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Union warns Life Esidimeni tragedy will repeat itself if health care budget cutbacks continue

Pretoria News logo Pretoria News 2022/12/08 James Mahlokwane

Pretoria - The Young Nurses Indaba Trade Union warns that the Life Esidimeni tragedy is bound to repeat itself if the government continues to drive cutbacks of the health care budget as they learn from the inquest into the tragedy.

The inquest continues and its purpose is to establish if any person is to be held criminally liable for the worst healthcare tragedy in South Africa’s recent history.

In 2016 the Gauteng Health Department ended its contract with Life Esidimeni as part of cost cutting measures, and transferred 1 300 mental health patients from the facility to cheaper facilities, some of which were unregistered NGO’s for treatment.

Exactly 144 patients died unnecessarily including from dehydration and starvation caused by neglect because of the shocking conditions they were exposed to.

President of the union, Rich Sicina, said it is their view that the former Gauteng premier, David Makhura, should not escape accountability.

"As the premier of the province, it is quiet scandalous that he was never forced to resign over this issue as it happened under his watch. The health department was implementing a policy of the ANC which is to cut costs in the health department. The tragedy at Life Esidimeni would not have happened if the health care budget had not been slashed in the first place.

"South Africa operates under an unequal two-tier health system where 29% of the population gets quality health care through privately funded healthcare paid for through exorbitant medical aid. The remaining 71% of the population depends on the public sector.

"The majority of the population cannot afford medical aid and it therefore depends on public hospitals, which are under-funded, under-resourced and severely understaffed.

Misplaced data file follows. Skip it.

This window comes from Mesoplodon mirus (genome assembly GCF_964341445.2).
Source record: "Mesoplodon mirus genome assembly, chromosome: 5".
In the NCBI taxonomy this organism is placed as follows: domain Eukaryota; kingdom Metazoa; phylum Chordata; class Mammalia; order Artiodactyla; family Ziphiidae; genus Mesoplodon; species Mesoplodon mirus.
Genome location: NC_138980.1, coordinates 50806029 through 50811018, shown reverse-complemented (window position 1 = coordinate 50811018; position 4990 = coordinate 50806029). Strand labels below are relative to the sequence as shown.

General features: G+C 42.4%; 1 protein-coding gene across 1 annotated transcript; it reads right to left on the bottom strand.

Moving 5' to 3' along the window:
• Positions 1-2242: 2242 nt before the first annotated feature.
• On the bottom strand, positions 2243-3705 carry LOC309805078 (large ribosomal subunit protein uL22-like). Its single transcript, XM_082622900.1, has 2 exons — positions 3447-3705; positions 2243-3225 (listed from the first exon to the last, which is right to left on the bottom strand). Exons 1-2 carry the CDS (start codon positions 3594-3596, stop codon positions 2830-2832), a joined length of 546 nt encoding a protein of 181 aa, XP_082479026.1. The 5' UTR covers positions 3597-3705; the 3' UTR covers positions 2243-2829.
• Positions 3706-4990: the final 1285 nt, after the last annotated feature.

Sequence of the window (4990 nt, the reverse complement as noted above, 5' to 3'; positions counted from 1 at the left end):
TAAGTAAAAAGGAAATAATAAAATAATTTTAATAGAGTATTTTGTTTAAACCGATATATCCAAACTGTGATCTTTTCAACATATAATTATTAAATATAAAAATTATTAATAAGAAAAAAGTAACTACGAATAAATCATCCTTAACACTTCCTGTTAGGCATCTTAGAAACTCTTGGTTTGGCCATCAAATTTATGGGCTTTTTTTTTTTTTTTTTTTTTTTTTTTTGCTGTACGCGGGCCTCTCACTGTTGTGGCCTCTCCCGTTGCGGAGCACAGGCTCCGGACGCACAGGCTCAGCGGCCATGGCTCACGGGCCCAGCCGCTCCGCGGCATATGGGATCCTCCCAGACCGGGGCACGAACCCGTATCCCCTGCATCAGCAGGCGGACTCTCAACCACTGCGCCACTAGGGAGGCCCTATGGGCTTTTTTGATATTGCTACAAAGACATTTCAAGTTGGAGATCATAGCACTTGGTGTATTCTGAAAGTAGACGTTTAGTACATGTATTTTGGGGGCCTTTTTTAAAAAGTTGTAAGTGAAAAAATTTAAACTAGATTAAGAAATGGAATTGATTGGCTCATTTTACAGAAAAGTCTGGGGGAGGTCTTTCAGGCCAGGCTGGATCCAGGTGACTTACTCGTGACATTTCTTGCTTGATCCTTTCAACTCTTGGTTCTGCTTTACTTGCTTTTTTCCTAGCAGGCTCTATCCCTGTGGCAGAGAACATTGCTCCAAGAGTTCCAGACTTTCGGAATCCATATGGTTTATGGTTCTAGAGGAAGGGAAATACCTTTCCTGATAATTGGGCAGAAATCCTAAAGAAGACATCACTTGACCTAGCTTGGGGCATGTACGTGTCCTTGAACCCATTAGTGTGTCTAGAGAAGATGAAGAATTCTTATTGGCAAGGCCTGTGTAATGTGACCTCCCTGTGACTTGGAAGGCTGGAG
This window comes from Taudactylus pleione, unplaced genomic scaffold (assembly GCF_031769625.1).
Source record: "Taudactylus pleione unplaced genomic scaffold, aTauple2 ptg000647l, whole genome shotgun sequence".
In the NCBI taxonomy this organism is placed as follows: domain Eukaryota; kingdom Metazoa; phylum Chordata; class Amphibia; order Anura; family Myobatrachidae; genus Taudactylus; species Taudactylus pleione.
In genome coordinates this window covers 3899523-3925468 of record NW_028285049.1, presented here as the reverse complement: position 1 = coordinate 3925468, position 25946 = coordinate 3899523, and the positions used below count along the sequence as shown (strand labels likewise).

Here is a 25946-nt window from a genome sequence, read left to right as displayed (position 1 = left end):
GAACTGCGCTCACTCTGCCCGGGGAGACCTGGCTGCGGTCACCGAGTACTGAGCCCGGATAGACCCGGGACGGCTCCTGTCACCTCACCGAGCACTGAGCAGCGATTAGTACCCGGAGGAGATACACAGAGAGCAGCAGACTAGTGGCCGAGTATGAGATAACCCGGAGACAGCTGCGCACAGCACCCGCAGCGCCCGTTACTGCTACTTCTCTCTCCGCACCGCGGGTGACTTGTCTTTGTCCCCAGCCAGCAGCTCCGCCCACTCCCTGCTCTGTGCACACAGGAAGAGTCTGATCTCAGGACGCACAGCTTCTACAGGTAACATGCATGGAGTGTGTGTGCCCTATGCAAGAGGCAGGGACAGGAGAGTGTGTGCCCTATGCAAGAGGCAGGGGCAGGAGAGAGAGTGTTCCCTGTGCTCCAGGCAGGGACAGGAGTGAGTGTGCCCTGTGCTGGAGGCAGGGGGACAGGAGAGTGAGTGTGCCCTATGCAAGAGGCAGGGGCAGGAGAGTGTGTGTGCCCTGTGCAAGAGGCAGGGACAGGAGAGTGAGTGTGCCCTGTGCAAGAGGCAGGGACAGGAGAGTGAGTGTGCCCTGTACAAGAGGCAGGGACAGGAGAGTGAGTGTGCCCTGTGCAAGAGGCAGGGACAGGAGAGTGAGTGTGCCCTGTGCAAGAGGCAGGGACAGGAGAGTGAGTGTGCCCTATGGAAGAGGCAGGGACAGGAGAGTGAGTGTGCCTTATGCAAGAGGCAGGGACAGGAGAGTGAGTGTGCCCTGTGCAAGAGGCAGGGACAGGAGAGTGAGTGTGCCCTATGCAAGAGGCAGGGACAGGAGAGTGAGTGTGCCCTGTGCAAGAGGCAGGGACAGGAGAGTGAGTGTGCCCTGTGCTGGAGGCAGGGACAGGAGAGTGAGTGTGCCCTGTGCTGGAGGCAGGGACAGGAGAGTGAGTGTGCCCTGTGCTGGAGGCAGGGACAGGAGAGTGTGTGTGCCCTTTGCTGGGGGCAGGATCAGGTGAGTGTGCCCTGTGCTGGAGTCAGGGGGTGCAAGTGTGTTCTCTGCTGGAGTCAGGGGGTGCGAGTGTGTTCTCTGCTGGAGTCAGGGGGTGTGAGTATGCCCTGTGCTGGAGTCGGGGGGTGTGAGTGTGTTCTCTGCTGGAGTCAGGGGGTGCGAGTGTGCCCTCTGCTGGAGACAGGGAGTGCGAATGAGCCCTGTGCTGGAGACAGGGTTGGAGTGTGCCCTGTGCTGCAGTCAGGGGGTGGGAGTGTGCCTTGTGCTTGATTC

"This government has been obsessed with cost cutting and we can expect tragedies like this to continue and even worsen. Since the tabling of the budget in February 2021, National Treasury has cut the healthcare budget by R50 billion, and we can expect even more cutbacks in 2023 and beyond," said Sicina.

The union believes it is true that some of the neglect that leads to fatalities, impairments and other traumas experienced by patients which led to the tragedy at Life Esidimeni are also due to neglect of patients by staff, individually or collectively. However, there is a broader systemic failure which is at the heart of these problems based on inadequate funding, under staffing, chronic shortages of infrastructure and incompetent management.

Sicina said the neglect seen in hospitals with the collapsing infrastructure is a reflection of a governing party which does not care for the poor and the working class.

"Members of Parliament and cabinet ministers do not even use public healthcare facilities therefore, they are immune to the suffering experienced by ordinary citizens every day."

"Government is still implementing major cutbacks and this is causing hospitals and clinics to collapse. This has been worsened by persistent load shedding and many hospitals cannot survive on generators to keep the lights on.

“Diesel is very expensive and the cutbacks mean that most of them cannot afford to keep the generator operating. This means that patients who depend on ventilators or machines for survival may die."

The union is warning that the country will experience another tragedy on this scale or worse in the future because not much has changed and there is no political will from the government to improve conditions for patients and for workers in the health care sector.

The tragic and unnecessary loss of life at Life Esidimeni is seen as the tip of the iceberg, of what we can expect going forward if we continue on the path that we are on.

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